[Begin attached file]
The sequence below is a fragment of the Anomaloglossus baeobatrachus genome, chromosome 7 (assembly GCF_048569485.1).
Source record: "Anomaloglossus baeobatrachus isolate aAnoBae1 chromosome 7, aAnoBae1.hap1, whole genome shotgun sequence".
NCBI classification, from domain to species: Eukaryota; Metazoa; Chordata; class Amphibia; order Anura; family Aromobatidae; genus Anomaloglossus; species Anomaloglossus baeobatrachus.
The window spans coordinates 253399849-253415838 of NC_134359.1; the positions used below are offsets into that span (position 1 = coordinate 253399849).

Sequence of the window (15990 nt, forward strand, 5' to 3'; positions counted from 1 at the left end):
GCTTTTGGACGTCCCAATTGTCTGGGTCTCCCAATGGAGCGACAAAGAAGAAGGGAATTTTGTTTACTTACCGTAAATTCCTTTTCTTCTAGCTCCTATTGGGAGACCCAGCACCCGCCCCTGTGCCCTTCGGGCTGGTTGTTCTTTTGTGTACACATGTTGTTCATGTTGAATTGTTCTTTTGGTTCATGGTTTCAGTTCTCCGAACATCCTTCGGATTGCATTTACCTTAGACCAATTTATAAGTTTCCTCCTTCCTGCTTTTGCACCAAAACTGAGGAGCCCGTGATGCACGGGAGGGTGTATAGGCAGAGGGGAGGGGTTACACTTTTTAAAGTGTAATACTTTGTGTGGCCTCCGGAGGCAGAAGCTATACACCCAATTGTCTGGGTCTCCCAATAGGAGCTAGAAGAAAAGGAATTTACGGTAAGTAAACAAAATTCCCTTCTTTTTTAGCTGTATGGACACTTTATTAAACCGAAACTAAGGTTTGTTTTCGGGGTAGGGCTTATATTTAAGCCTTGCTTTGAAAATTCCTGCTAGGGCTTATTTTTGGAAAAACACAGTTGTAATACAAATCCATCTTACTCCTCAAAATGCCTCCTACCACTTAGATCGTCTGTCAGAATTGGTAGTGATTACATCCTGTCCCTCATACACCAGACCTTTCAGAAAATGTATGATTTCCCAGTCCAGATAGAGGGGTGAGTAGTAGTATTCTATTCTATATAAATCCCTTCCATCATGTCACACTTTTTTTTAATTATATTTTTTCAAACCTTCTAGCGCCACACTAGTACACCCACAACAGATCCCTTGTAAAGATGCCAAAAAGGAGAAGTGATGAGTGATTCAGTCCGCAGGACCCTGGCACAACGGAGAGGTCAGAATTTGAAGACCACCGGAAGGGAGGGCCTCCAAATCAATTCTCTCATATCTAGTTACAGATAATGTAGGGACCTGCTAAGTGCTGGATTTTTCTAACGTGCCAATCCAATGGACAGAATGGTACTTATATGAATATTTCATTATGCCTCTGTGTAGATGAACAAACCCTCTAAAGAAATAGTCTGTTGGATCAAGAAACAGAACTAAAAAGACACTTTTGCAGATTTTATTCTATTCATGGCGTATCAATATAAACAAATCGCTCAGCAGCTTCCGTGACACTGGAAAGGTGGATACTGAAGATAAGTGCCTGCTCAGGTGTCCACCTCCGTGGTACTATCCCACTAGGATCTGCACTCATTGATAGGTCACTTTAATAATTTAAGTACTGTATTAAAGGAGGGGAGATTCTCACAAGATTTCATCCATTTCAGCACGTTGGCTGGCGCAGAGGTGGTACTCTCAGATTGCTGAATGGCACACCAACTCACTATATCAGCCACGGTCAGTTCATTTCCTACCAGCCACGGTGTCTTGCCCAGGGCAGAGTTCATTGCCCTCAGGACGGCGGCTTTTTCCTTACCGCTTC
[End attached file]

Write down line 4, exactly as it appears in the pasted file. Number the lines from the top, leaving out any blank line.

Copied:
The window spans coordinates 253399849-253415838 of NC_134359.1; the positions used below are offsets into that span (position 1 = coordinate 253399849).